On Saturday night we held – or staged – a Burns Night for two and a half Scots,* five Spaniards and one American. Clearly my life in a foreign country as a mum, English teacher, translator and aspiring writer isn´t complex enough; I just had to have a party for a dead poet writing in a language I can barely decipher myself (Scots). I just had to serve up a soup containing prunes, eighteen small haggi (six veggie) and a “clootie” dumpling, flown in from the Braveheart territory of Stirling itself, to friends used to the superior Mediterranean diet.
The underlying psychology of this endeavour remains rather fuzzy to me. Did I want to share Rabbie Burns with my friends? Did I want to shore up my own identity? Did I just want a bit of attention? Whatever the deep-seated motivation was, I went at the preparations like Wallace against Proud Edward´s Army. There just had to be a proper Burns Supper, Scottish drink, traditional music, themed invitations and decorations. Easy enough in Scotland. But here? How did I go about it?
Food. Burns Night revolves around the haggis. No haggis, no Burns Night. This was the biggest problem to solve. I could (a) make it myself, which would be cheap, but daunting, (b) ask a butcher to make it for me and risk the finished product being more chorizo than Chieftain o´the Puddin´ Race, or (c) order it online from Scotland and pay the outrageous postage for the sake of peace of mind. I decided on (c) and Scottish Foods Overseas did the rest. The whopping £40 delivery fee meant I threw in tinned neeps, oatcakes, a clootie dumpling and some whisky fudge to make it worthwhile. Then I had a wee lie-down to recover.
Fortunately, the rest of the food was easy to get, especially the whisky, of course. El Corte Inglés had all the ingredients for cock-a-leekie soup, a veggie lentil broth, Scotch trifle and Scotch eggs. We also got smoked salmon and cheddar cheese (English) there for canapés and shortbread petticoat tails. The cheap and easy mashed tatties were no problem.
Decorations. Having decimated my meagre budget on the haggis delivery, I couldn´t justify spending another forty quid on having a Scottish party pack sent (though the online tartan and Scottish flag bunting were really cute!). So I eschewed the kind of company that made Kate Middleton´s parents rich and tackled the decorations myself. It´s amazing what you can do with eight metres of tartan ribbon from your local mercería (haberdashery), two packs of serviettes from Carrefour (blue and white) and two packs of balloons from the chinos, also blue and white. I picked up two large sheets of blue cardboard and made a Scottish flag out of one of them with white poster paint and cut out little flag bunting from the other. I stuck a big X on each rectangle from a roll of cheap paper ribbon and strung them up on blue thread.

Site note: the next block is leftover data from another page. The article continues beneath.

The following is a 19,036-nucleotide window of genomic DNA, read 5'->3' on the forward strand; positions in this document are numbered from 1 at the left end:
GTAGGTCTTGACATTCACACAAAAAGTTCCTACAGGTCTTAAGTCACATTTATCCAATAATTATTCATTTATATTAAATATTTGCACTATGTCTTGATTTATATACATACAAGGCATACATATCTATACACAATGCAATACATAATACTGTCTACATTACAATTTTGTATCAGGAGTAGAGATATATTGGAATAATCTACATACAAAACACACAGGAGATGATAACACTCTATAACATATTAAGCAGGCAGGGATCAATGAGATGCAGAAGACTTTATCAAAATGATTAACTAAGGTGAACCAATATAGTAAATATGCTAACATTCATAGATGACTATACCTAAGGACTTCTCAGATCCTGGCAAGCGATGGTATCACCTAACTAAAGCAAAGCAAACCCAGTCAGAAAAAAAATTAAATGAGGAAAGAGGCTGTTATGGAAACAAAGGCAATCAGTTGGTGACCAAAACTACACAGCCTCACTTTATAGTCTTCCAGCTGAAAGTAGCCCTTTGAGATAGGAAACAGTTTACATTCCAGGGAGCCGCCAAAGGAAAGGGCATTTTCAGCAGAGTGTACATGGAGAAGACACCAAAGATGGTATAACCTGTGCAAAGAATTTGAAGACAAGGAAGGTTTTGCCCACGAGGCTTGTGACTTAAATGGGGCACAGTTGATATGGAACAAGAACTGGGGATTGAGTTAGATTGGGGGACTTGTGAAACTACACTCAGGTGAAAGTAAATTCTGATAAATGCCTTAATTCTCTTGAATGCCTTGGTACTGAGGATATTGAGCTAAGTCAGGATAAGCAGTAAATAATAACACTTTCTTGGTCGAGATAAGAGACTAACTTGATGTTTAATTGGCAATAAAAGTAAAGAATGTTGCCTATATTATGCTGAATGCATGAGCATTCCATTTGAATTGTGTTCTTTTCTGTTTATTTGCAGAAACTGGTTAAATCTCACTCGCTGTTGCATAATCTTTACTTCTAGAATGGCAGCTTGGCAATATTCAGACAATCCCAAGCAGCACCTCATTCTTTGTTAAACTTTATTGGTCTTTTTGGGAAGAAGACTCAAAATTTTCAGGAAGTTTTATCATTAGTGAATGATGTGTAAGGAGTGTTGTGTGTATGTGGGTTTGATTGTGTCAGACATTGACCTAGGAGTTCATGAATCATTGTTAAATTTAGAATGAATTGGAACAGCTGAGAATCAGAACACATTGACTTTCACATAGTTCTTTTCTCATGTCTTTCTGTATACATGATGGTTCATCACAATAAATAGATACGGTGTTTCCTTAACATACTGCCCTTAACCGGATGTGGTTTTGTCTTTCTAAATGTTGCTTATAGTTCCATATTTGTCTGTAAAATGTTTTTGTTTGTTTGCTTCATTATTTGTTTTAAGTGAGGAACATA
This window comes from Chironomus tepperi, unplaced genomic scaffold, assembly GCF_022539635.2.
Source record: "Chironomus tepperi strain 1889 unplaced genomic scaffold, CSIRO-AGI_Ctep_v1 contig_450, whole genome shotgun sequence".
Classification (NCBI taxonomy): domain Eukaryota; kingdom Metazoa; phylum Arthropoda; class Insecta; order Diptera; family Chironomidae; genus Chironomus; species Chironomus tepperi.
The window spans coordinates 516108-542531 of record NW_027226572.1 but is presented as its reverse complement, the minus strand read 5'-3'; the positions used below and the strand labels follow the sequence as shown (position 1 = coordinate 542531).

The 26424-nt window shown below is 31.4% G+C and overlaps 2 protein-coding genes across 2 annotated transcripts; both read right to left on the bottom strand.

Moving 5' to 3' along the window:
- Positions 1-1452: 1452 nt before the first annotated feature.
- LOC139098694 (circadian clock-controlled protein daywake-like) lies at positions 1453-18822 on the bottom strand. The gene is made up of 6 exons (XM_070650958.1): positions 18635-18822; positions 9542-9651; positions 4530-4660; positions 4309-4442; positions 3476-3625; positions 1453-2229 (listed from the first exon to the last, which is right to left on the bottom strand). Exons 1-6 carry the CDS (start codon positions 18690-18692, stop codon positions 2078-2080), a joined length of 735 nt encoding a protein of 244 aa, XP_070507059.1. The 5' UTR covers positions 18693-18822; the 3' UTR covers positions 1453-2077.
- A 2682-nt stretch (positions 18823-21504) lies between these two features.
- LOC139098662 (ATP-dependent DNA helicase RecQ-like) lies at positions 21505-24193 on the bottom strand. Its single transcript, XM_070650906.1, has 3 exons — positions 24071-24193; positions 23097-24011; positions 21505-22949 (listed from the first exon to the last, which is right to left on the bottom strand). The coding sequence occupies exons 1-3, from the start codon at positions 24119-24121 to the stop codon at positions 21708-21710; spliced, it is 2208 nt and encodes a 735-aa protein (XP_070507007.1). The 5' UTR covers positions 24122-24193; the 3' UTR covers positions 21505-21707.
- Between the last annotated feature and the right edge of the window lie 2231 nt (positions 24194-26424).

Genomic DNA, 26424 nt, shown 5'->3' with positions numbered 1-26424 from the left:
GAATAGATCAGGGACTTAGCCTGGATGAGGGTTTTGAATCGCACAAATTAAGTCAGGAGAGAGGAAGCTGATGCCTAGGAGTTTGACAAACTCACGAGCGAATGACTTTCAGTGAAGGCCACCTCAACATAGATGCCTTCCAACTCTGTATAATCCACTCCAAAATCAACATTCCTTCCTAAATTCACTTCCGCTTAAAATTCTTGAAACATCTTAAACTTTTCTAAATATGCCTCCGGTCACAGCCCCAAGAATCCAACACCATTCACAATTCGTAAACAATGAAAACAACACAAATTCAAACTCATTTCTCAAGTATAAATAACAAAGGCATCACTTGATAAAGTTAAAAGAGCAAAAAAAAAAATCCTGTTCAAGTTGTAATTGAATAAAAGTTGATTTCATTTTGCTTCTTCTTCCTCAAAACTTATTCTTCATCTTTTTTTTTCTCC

By this time my enthusiasm was running away with me like the De´il Awa´ Wi´ Th´Exciseman and I bought cheap tartan material to make a tablecloth at Alcalá´s fantastic fancy dress shop, Christys. Incredibly, I was able to get three fabulous Jimmy bunnets there! It seems we Scots are a source of mirth the world over.
I decided to make a portrait of Burns as a welcome message on my front door. This was easy. I downloaded a silhouette of his face, blew it up, printed it, cropped it and coloured it with a black felt tip pen and stuck it on a blue background. A wee ribbon bow, FAÍLTE copied in Kelt script and one paper curlicue later and my guests were welcomed in (very amateur) style by the handsome rascal himself.
I used a glass jug full of lavender as a table centrepiece and Rab´s your uncle. Finally, I realised I had a number of Scottish knick knacks I´d forgotten about – a pair of salt and pepper thistles such as your granny might have – and requisitioned them for the rerr terr.
Music. This was also easy, thanks to my portable computer, Spotify and a small cable lent to me by my friend Antonio. (I´ll get the cable number from him tomorrow in case any of you are as technologically inept as myself). I took out a month´s free subscription to Spotify Premium so as not to have adverts and made up a long list of Scottish music. Via the cable, the computer was connected to the TV and again, Rab´s your, well, DJ. We had Jimmy Shand and His Band, Runrig, The Proclaimers, The Corries, Paolo Nutini, The Tannahill Weavers, Simple Minds, and even nonsense like “Campbeltown Loch I Wish You Were Whisky”, “Donald Where´s Your Troosers?” and “Hoots Mon, There´s a Moose Loose Aboot This Hoose.” Not to mention a lot of musicians I´d never heard of. (I´ll probably keep the Spotify Premium subscription for its breathtaking, advert-free store of music from all cultures and countries.).
Invitations. Again, easy peasy as well as freesy! I copied some lovely Celtic freeware clipart from Aon Celtic Art, pasted it into a Word document, wrote out my invitation in Kelt and sent them by email. Fired up with proselytising intent, I decided to compose an “Order of the Supper” since, let´s face it, how many Spaniards have the tiniest clue of what a Burns Night is? So I listed the Selkirk Grace, Address to a Haggis, The Immortal Memory, a “Best of Burns” section and of course, Auld Lang Syne. I´m sure it all remained about as clear as clabber to them but don´t say I didn´t try!
As you can probably imagine, dear reader, the over all effect was definitely of the kitsch, shortbread tin kind … but that was what I was aiming for! Check in tomorrow to read how the Nicht itself went.
*Malassie, of course, half-Scottish.